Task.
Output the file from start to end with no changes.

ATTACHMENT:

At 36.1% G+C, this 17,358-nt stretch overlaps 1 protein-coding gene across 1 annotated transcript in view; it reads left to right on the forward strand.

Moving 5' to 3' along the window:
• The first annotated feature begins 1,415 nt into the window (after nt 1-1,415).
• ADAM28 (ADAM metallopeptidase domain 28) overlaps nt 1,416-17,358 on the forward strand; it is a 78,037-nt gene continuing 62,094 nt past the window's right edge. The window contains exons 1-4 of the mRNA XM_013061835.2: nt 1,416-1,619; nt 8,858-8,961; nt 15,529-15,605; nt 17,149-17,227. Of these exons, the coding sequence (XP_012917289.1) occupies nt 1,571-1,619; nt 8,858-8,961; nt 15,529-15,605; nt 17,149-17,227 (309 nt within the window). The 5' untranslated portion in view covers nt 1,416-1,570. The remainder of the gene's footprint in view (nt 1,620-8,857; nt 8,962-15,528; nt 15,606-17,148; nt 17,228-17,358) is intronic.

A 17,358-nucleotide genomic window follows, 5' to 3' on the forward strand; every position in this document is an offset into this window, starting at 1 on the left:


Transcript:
At 36.1% G+C, this 17,358-nt stretch overlaps 1 protein-coding gene across 1 annotated transcript in view; it reads left to right on the forward strand.

Moving 5' to 3' along the window:
• The first annotated feature begins 1,415 nt into the window (after nt 1-1,415).
• ADAM28 (ADAM metallopeptidase domain 28) overlaps nt 1,416-17,358 on the forward strand; it is a 78,037-nt gene continuing 62,094 nt past the window's right edge. The window contains exons 1-4 of the mRNA XM_013061835.2: nt 1,416-1,619; nt 8,858-8,961; nt 15,529-15,605; nt 17,149-17,227. Of these exons, the coding sequence (XP_012917289.1) occupies nt 1,571-1,619; nt 8,858-8,961; nt 15,529-15,605; nt 17,149-17,227 (309 nt within the window). The 5' untranslated portion in view covers nt 1,416-1,570. The remainder of the gene's footprint in view (nt 1,620-8,857; nt 8,962-15,528; nt 15,606-17,148; nt 17,228-17,358) is intronic.

A 17,358-nucleotide genomic window follows, 5' to 3' on the forward strand; every position in this document is an offset into this window, starting at 1 on the left: